This is the best way to explore Iceland’s stunning landscape and it’s free! Some of our favourite hiking spots were along the Snæfellsnes Peninsular on our first 5 day Iceland road trip. Park up your car and just follow the footpaths. Don’t forget the snacks and make sure everyone is wearing layers and good walking boots.

Iceland itinerary with kids

4. Play by a waterfall

Iceland is known for its abundance of spectacular waterfalls. You will hear them before you see them. There are ones you can walk over (Kirkjufellsfoss ), ones you can walk behind (Seljalandsfoss), one with a rainbow (Skógafoss), and others that are just huge (Goðafoss).

family at Goðafoss, North Iceland itinerary
Goðafoss, which features on our North Iceland itinerary

Whilst the waterfalls are impressive, my boys enjoyed those more where they could play in the river and over stones, such as at Öxarárfoss in Thingvellir National Park.

5. Check out Reykjavik’s kid-friendly museums

All travellers to Iceland seem to find themselves in Reykjavik at some point, whether it’s using the city as a base, or just passing through on the way to or from the airport. It’s a fascinating place to explore in its own right, with lots to keeps kids entertained, including kid-friendly museums (Saga Museum or Maritime Museum), watching a children’s concert at Harpa Concert Hall, and an afternoon spent at the recreational area of Laugardalur.

Check out our guide to visiting Reykjavik with kids.

Reykjavík with kids

6. Ride an Icelandic Horse

The native Icelandic horse is iconic. Even in the harshest climes, you will see these stoic creatures dotted around the lower hills.

At Gauksmýri Lodge, you can experience these beautiful creatures up close with a family horse riding lesson. Depending on experience, you can enjoy a short riding lesson in the stables or head out onto a hack in the open. We also got to learn some interesting facts about the Icelandic horse. Did you know that it has two more gaits than other horses? Amazing!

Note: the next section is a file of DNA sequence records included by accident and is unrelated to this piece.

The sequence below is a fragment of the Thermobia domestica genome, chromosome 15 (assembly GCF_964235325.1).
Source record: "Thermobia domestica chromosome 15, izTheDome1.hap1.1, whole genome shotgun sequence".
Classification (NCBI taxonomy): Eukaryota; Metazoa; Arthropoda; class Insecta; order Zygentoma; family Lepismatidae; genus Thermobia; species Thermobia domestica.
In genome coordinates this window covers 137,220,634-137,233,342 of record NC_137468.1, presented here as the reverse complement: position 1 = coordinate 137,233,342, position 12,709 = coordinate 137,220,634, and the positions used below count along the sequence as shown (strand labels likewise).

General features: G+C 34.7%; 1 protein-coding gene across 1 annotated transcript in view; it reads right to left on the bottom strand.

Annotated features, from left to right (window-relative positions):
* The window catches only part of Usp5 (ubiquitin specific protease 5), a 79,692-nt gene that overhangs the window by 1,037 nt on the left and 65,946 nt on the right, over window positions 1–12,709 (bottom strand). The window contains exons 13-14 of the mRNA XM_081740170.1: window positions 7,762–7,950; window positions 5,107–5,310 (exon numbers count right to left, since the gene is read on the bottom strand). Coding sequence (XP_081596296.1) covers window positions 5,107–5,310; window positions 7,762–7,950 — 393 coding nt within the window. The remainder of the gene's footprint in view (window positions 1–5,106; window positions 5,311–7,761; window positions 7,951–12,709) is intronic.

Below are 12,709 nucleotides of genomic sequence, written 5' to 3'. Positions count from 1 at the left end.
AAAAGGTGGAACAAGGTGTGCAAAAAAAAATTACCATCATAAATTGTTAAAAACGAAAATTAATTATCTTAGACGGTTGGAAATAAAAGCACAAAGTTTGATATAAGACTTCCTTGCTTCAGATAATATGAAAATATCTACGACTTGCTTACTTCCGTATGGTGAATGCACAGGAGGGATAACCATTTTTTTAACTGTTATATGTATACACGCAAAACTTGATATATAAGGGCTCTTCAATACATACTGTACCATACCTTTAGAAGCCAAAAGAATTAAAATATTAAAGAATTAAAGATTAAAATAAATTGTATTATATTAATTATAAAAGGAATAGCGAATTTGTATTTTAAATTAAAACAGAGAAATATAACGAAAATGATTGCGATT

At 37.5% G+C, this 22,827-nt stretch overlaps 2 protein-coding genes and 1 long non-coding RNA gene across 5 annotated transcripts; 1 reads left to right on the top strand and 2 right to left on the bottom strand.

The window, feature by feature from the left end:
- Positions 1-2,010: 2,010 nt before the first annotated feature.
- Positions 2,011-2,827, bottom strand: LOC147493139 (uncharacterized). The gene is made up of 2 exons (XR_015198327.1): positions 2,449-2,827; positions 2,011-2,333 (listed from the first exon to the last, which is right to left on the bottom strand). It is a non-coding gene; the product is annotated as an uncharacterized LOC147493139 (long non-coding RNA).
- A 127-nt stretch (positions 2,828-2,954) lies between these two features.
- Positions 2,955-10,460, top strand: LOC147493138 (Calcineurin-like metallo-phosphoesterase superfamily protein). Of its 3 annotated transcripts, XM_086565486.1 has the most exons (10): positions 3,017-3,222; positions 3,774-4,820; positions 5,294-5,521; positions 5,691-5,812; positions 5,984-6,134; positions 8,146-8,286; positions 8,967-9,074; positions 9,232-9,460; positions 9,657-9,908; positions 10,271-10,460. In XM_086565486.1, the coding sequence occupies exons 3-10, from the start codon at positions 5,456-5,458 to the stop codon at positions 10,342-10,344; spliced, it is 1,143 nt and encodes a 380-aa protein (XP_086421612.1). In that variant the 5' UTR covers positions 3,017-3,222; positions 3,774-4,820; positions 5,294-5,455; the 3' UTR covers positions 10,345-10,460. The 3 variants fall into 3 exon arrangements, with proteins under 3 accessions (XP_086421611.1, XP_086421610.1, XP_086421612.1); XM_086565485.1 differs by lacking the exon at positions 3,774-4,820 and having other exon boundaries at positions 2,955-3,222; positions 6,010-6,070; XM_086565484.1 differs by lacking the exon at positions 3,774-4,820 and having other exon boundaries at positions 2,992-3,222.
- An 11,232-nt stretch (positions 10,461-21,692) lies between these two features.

horse riding at Gauksmýri Lodge

7. Watch boiling water shoot out of a geyser

The hot springs of Geysir were a huge highlight for my Go Jetters fans (the Strokkur Geyser features in the first series). Thankfully there was no Grand Master Glitch to be seen, and the main geyser (Strokkur) was free to shoot boiling water up in the air at any given moment. Very exciting to witness. The geyser blows every 6-10 minutes, sometimes up to 40 metres high. You can also see them at Gunnuhver Hot Springs.

Iceland itinerary with kids

8. See the Northern Lights

Whilst everyone who visits Iceland has this on their bucket list, only a lucky few actually get to witness the spectacular Aurora Borealis. Many suggest driving out into the wilderness late at night armed with blankets and a flask of hot chocolate, or even taking a tour. This isn’t really ideal if you’re on an Iceland family holiday with very young kids.

save money on a family trip to Iceland

Instead, stay at accommodation in isolated areas away from light pollution, ideally with large windows and a Northern Lights wake-up call (when the front desk can call you in the night no notify you of sightings). You can then wake your kids up to see them if it’s worthwhile.

Our stay at Kast Guesthouse offered just this. Although the aurora during our visit wasn’t obvious to the naked eye and therefore not worth waking the boys up. Next time.

9. Camp under the midnight sun

If you’re visiting in the warmer summer months, hiring a campervan or bringing your own tent is a great way to explore the country, get closer to nature, and keep costs down. And if your kids are anything like mine, they love camping!

In the summer months, due to the proximity to the Arctic Circle, the sun doesn’t fully dip below the horizon. This does mean lots of daylight hours to fill, and it can be very difficult to get young kids to sleep, especially if you’re in a tent. Try lying blankets and towels over the top of the tent to block out the light whilst you get the kids down.